That is to say, I'm completely uninterested in revolution; rather, the key is evolution: To evolve society into another mode of organization, likely by establishing new organizational structures in parallel to the existing order of things.

                Your question is deeply embedded in the context of our present societal organization—that is why you find the scenario so bewildering. However, I'm not saying that the current system should be thrown out and replaced with some nebulous notion of contract negotiation/enforcement—and I'm certainly not going to tell you how society should be organized. Indeed, there is no such thing as Intelligent Design; society must evolve by variation and selection (that is, by trial and error; that is, by producer competition and consumer choice), a process that yields solutions that are often very surprising and downright unintuitive, especially because those solutions solve problems that no sentient mind even new existed.

              • I will say at most this: The scenario you are describing is essentially war; such activity is usually not very profitable overall—enforcement agencies would have a large incentive to come to agreements about how to establish well publicized, transparent, enforcement of well-defined contracts. Woe to the enforcer that storms a house without overwhelming justification.

                As it is now, that justification is "The Law is the Law!" That is, the justification is a cultural reverence—almost a religious reverence—for this one particular organization in the market (the one that calls itself "government").

                By comparison, consider that there has never existed a World Government; in a sense, "national" governments exist in a kind of anarchy that is increasing governed by contract negotiation, dispute-resolution, and enforcement as a matter of public justification and agreement between each other. Hell, despite decades of provocation, the United States is still struggling to find a good way to barge into North Korea's house in order to give the resident a bit of roughing up.

              • (Score: 0) by Anonymous Coward on Thursday April 20 2017, @02:21AM (1 child)

                by Anonymous Coward on Thursday April 20 2017, @02:21AM (#496664)

                Nations are ever at war.

                Thus would sovereign citizens ever be at war, until they banded together into villages, then city-states, then nations, then we're right back to the beginning.

                I believe the best way to argue for your ideal to be workable is to argue that men can become angels.

                • (Score: 0) by Anonymous Coward on Thursday April 20 2017, @10:56AM

                  by Anonymous Coward on Thursday April 20 2017, @10:56AM (#496793)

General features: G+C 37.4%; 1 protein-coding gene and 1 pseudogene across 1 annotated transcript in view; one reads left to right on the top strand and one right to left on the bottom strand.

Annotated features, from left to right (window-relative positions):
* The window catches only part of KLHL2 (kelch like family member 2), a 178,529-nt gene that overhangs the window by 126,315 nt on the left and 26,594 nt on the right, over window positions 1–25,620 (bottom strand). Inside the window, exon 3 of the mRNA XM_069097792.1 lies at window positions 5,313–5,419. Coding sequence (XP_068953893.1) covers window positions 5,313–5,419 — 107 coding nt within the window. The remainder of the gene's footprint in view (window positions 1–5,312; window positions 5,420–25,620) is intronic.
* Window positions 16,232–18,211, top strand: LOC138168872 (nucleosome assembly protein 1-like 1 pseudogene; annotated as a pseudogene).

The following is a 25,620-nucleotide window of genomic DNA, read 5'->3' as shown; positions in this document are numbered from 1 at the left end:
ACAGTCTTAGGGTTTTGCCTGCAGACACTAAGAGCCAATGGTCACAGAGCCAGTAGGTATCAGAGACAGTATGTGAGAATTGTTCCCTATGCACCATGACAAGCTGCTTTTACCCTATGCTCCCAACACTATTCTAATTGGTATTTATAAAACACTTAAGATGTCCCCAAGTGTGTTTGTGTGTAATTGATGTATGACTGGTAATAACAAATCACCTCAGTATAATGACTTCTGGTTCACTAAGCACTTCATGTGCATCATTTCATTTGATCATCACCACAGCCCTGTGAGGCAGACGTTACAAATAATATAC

• Firstly, you're the one supporting a monopoly on imposition (violent imposition, no less); so, you are the one who would require men to be angels—the ideas of which I speak are a direct acknowledgement that men are not angels, and therefore cannot be trusted with such a monopoly.

                  • Secondly, Bastiat wrote the following around 1848: [bastiat.org]

                    The claims of these organizers of humanity raise another question which I have often asked them and which, so far as I know, they have never answered: If the natural tendencies of mankind are so bad that it is not safe to permit people to be free, how is it that the tendencies of these organizers are always good? Do not the legislators and their appointed agents also belong to the human race? Or do they believe that they themselves are made of a finer clay than the rest of mankind? The organizers maintain that society, when left undirected, rushes headlong to its inevitable destruction because the instincts of the people are so perverse. The legislators claim to stop this suicidal course and to give it a saner direction. Apparently, then, the legislators and the organizers have received from Heaven an intelligence and virtue that place them beyond and above mankind; if so, let them show their titles to this superiority.

                    They would be the shepherds over us, their sheep. Certainly such an arrangement presupposes that they are naturally superior to the rest of us. And certainly we are fully justified in demanding from the legislators and organizers proof of this natural superiority.

                    Please understand that I do not dispute their right to invent social combinations, to advertise them, to advocate them, and to try them upon themselves, at their own expense and risk. But I do dispute their right to impose these plans upon us by law—by force—and to compel us to pay for them with our taxes.